Mergers and Acquisitions Bode Well in the Long Term
Mergers and acquisitions are emerging as an effective way mortgage servicing technology providers streamline separate tools into larger more compatible systems.
John Guzzo, managing director at BerkeryNoyes, a New York-based investment banker and a mergers and acquisitions expert, said due to the crisis private equity investors have been fairly quiet in the past two and a half years. But it has started to change as some “relatively restless investors” are becoming more active and opening new investing opportunities for mortgage technology vendors.
“We are about to embark on a buying frenzy. There is a window of opportunity over the next six to 24 months to either acquire or sell all or part of a business.”
Strategic financial buyers, such as private equity funds may be interested in mortgage-specific investing—both individuals and institutions that have funds available, or alternative investors such as hedge funds and institutional investors. BerkeryNoyes mostly represents privately held owner-operated businesses serving as an intermediary from the seller side.
Guzzo told this publication that about 200 vendors are now active in the mortgage market space offering various options including end-to-end origination to foreclosure software options. “In two years the vendor landscape will look much different and most strategic buyers would have acquired what they needed.”
The typical mortgage sector entrepreneur knows the market, he says, but for an acquisition of merger to be successful, they need to specify the qualities and features they are looking for in a company that would match their partnership requirements. It is also important “to market a company the right way” so it is well positioned when competing for buyers or investors. And the best way to make a firm attractive to buyers is by offering “a healthy” or an attractive price.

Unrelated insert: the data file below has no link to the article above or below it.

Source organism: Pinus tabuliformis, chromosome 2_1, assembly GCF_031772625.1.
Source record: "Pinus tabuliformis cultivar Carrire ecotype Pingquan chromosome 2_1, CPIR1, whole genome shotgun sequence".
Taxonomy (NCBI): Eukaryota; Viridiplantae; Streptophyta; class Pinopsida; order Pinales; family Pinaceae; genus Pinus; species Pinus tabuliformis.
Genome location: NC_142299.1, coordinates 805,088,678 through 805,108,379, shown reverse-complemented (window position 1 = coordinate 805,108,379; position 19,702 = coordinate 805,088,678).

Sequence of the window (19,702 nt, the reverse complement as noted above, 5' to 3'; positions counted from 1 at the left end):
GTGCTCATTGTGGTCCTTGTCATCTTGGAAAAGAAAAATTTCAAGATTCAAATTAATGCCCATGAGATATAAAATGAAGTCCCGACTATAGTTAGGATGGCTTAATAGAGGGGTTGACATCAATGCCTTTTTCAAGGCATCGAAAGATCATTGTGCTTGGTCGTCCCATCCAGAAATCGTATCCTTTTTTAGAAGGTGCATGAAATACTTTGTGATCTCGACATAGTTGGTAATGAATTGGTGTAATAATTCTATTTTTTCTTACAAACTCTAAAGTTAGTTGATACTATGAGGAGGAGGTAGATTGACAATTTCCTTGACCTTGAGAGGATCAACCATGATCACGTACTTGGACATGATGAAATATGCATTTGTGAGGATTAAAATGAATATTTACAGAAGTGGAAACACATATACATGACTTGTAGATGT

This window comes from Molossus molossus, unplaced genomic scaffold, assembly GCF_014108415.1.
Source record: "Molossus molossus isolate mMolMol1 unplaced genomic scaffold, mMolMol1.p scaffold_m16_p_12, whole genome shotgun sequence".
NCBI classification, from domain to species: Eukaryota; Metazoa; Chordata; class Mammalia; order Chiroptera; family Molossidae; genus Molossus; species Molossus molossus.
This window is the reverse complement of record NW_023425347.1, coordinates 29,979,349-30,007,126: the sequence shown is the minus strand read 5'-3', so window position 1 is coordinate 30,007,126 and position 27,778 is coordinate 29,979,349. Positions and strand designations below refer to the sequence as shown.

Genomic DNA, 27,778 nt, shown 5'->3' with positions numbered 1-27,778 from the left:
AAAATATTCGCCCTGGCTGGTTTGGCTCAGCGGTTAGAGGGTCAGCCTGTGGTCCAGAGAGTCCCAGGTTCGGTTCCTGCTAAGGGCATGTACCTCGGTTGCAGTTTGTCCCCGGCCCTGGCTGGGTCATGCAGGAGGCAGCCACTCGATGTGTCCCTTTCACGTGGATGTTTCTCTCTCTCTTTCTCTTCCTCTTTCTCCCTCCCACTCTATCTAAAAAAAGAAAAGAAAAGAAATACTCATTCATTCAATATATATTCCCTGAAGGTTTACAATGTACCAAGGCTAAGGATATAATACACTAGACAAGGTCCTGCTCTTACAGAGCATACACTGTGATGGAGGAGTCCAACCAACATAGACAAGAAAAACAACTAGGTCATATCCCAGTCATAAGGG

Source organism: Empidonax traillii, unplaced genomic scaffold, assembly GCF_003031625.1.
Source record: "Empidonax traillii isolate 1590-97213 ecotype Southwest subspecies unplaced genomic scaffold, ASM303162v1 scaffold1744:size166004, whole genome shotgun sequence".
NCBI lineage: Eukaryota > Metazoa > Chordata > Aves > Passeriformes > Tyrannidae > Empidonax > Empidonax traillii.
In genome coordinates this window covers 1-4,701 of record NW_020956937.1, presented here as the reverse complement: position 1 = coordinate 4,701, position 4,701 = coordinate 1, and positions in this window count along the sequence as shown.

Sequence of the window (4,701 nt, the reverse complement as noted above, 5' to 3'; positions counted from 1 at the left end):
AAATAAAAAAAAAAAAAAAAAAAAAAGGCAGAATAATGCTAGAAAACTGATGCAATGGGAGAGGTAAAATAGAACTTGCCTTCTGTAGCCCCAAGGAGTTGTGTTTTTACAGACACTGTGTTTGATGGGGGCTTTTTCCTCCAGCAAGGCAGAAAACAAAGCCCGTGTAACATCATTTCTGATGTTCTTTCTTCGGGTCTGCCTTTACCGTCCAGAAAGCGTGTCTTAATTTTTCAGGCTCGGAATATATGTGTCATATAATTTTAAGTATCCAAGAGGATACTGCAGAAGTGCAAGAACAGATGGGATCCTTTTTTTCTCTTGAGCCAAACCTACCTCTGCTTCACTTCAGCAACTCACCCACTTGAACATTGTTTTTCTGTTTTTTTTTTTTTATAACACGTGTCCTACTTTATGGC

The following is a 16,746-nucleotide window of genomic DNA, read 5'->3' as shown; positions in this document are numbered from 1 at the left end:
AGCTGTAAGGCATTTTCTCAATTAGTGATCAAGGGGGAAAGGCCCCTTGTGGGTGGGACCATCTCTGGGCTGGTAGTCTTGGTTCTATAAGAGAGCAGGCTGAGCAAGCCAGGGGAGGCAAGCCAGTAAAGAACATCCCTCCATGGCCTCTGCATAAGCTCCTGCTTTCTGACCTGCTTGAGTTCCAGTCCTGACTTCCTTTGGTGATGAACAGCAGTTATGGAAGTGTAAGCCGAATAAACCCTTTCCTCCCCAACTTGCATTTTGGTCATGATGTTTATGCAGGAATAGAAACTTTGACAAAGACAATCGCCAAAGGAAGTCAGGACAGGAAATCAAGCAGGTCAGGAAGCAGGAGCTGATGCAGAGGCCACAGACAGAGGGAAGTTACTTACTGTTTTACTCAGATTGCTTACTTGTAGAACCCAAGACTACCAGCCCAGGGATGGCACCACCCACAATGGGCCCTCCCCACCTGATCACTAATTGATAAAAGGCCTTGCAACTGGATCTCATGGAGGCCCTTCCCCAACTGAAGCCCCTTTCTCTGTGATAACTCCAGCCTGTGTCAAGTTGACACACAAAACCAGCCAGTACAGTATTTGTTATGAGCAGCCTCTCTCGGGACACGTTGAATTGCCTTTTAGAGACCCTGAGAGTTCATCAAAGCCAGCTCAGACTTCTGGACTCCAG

According to Guzzo, companies like Ellie Mae have been very active investors in the mortgage space. Overall there are more deals happening in the midtier market among companies worth $15 million to $500 million in assets, he says.
Since investors’ strategies are for the long term, more deals are being closed in the origination space and the reason behind that development is an effort to implement strategies that will also be effective in the long term.
Plus, the mortgage servicing shop operations of today are busy managing loan management requirements that traditionally were handled by originators, these new acquisitions are expected to serve well both the servicing needs of today and in the future. Buyers are trying to develop systems they can use in the near future “once originations start to pick up again.”
There is one major challenge, however, Guzzo says, “It is a very fragmented market.” Vendors need be aware that in the mortgage technology market space service quality and innovation overrates company size. “You do not have to be a very large mortgage technology vendor who is making a lot of money to be very attractive to a buyer,” he says.
Because most investors are focusing on the long term and the goal to create end-to-end solutions, platforms that add to existing overall systems, or “the critical mass” are more valuable investments. Many of these companies may operate up to $15 million and only generate enough revenue to break even on profits or be just slightly profitable, Guzzo says. Investors see benefits in the fact that they pay an initial fixed cost and than variable costs when they sell and resell these companies.